Consoles vs. PCs: What you’ll be using your monitor with matters too. For example, think about if you’re, say, needing a monitor that can support your PS5 or XBox Series S. A powerful graphics card is what’s doing a lot of the behind-the-scenes heavy lifting here, so if you’re looking to play AAA titles with 4K or even 1440p monitors on your PC, make sure you go with one that can deliver. Also check the requirements for the games you’re looking to play, and avoid the disappointment of shelling out cash for a monitor only to find out it doesn’t work with your system. Plus, most, if not all, monitors these days have an HDMI port, but they’re not all the same. If you’re using this with an external gaming console, go for one that has HDMI 2.0 or 2.1.
1. Samsung 24″ FHD Monitor
Samsung’s full HD 24-inch monitor leaves out the bezels on three sides, making it ideal when lining it up next to a second or even a third screen, eliminating annoying gaps. AMD’s Radeon FreeSync makes sure the monitor’s 75Hz refresh rate is in step with the graphics card, significantly knocking out slowdowns and screen-tearing for seamless gameplay and streaming. The optimal color settings look bright and lifelike, while Eye Saver Mode cuts down on emitted blue light, so you can keep working, gaming, and watching without vision fatigue.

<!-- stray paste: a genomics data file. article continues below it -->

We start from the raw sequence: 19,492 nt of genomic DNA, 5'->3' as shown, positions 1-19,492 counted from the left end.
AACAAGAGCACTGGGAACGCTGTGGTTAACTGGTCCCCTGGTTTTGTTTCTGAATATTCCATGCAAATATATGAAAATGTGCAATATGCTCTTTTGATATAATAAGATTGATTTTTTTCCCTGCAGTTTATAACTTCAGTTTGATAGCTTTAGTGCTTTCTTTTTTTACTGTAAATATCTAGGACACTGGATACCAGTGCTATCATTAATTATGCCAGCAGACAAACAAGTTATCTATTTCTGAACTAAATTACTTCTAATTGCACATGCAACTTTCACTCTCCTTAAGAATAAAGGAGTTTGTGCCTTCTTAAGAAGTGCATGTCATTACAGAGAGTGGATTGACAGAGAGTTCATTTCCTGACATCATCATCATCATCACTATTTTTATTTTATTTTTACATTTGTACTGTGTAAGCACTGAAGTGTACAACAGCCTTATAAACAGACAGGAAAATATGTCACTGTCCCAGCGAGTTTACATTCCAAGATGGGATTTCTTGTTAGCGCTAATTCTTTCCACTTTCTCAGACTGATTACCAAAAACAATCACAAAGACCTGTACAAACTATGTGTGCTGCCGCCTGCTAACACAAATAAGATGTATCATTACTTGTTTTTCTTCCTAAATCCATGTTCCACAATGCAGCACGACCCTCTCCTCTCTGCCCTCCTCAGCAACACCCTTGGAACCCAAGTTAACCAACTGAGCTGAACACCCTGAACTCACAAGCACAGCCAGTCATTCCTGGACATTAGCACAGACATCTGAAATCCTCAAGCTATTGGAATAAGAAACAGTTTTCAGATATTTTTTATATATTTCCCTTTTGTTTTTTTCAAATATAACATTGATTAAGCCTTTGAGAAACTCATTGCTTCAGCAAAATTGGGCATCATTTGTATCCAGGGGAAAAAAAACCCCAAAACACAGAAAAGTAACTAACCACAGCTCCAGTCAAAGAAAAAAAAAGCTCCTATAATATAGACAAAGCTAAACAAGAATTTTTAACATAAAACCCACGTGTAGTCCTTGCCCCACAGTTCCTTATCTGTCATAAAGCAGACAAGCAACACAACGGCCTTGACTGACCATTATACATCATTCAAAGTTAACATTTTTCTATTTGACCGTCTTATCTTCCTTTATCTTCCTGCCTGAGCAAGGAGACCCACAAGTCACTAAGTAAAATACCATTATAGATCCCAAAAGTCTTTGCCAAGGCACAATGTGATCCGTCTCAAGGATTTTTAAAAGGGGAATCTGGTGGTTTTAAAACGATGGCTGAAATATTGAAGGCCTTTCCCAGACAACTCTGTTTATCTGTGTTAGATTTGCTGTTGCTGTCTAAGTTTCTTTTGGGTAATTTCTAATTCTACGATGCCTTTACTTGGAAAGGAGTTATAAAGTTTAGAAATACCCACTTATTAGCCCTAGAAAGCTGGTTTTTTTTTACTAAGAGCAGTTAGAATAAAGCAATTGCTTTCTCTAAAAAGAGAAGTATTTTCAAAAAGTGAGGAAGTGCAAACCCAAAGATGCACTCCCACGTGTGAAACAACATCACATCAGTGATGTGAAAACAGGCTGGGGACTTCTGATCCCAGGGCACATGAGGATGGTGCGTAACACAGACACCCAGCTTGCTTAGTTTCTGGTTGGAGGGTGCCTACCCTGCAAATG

2. LG 34″ UltraWide Computer Monitor
If a wider screen is what you’re after, LG’s 34-inch monitor lets you view everything from a larger perspective without being overwhelmed: 21:9 to be exact. Gaming may be the most obvious benefit here, as your peripheral vision scope instantly increases, but this can just as easily work well for office tasks like large spreadsheets. Plus, there’s a ton of on-screen controls, including split-screen mode, along with auto-adjusting to cut down on flickering and eye-strain when reading documents and PDFs.
3. Alienware 25″ HDMI Computer Monitor
This computer monitor was made for gaming, with a 240Hz refresh rate and super-fast 1ms response time. NVIDIA’s GSync tech helps cut way down on blur and lag, and the thin bezels make it possible for a multi-monitor setup. Plus the on-screen display options let you find your favorite settings without having to adjust them each time.
4. Poly Studio P21 Computer Monitor
This is the ultimate all-in-one setup for anyone that’s frequently on video calls, whether for work, school, and even streaming and filming. The display itself is 21 inches, with 1080p resolution, connecting to your computer via a USB-C or USB-A port and freeing up your HDMIs for other devices.
But the camera is only the beginning — consider this the ultimate station fit for camera-based calls. Stereo speakers and a quality mic are built-in, and the warm, dynamic lighting on each side can be adjusted up and down simply by raising or lowering your hand. The base has a wireless Qi charger that’s easy to use while on a meeting, and it works well with both PC and Mac on every video conferencing service we tested.